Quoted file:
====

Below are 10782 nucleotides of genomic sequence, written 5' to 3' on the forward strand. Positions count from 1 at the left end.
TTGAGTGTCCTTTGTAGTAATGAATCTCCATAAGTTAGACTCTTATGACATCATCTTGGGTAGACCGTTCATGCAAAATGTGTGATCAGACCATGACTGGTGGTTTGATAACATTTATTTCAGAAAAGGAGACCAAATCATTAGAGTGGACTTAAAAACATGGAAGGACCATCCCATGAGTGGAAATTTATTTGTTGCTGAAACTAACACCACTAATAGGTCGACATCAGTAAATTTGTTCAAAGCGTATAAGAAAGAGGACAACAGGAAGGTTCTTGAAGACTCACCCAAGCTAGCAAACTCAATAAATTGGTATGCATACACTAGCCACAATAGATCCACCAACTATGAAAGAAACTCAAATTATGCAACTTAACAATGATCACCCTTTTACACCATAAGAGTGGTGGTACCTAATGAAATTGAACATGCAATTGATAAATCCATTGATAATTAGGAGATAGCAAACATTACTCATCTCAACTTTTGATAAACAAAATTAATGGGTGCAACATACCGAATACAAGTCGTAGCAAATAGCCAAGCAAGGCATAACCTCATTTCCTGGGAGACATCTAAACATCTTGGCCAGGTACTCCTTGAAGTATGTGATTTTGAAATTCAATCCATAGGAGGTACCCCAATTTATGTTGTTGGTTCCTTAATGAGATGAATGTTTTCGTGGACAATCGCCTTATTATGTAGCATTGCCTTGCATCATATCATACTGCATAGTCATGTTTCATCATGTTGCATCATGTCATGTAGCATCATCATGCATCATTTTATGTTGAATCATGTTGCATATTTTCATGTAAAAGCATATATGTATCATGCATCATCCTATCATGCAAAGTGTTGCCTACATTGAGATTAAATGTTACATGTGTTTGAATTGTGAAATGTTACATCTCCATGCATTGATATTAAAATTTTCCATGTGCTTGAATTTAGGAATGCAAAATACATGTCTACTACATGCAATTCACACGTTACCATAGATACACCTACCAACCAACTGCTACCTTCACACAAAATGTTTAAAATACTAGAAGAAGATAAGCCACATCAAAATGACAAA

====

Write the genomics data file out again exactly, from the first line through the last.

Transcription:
Below are 10782 nucleotides of genomic sequence, written 5' to 3' on the forward strand. Positions count from 1 at the left end.
TTGAGTGTCCTTTGTAGTAATGAATCTCCATAAGTTAGACTCTTATGACATCATCTTGGGTAGACCGTTCATGCAAAATGTGTGATCAGACCATGACTGGTGGTTTGATAACATTTATTTCAGAAAAGGAGACCAAATCATTAGAGTGGACTTAAAAACATGGAAGGACCATCCCATGAGTGGAAATTTATTTGTTGCTGAAACTAACACCACTAATAGGTCGACATCAGTAAATTTGTTCAAAGCGTATAAGAAAGAGGACAACAGGAAGGTTCTTGAAGACTCACCCAAGCTAGCAAACTCAATAAATTGGTATGCATACACTAGCCACAATAGATCCACCAACTATGAAAGAAACTCAAATTATGCAACTTAACAATGATCACCCTTTTACACCATAAGAGTGGTGGTACCTAATGAAATTGAACATGCAATTGATAAATCCATTGATAATTAGGAGATAGCAAACATTACTCATCTCAACTTTTGATAAACAAAATTAATGGGTGCAACATACCGAATACAAGTCGTAGCAAATAGCCAAGCAAGGCATAACCTCATTTCCTGGGAGACATCTAAACATCTTGGCCAGGTACTCCTTGAAGTATGTGATTTTGAAATTCAATCCATAGGAGGTACCCCAATTTATGTTGTTGGTTCCTTAATGAGATGAATGTTTTCGTGGACAATCGCCTTATTATGTAGCATTGCCTTGCATCATATCATACTGCATAGTCATGTTTCATCATGTTGCATCATGTCATGTAGCATCATCATGCATCATTTTATGTTGAATCATGTTGCATATTTTCATGTAAAAGCATATATGTATCATGCATCATCCTATCATGCAAAGTGTTGCCTACATTGAGATTAAATGTTACATGTGTTTGAATTGTGAAATGTTACATCTCCATGCATTGATATTAAAATTTTCCATGTGCTTGAATTTAGGAATGCAAAATACATGTCTACTACATGCAATTCACACGTTACCATAGATACACCTACCAACCAACTGCTACCTTCACACAAAATGTTTAAAATACTAGAAGAAGATAAGCCACATCAAAATGACAAA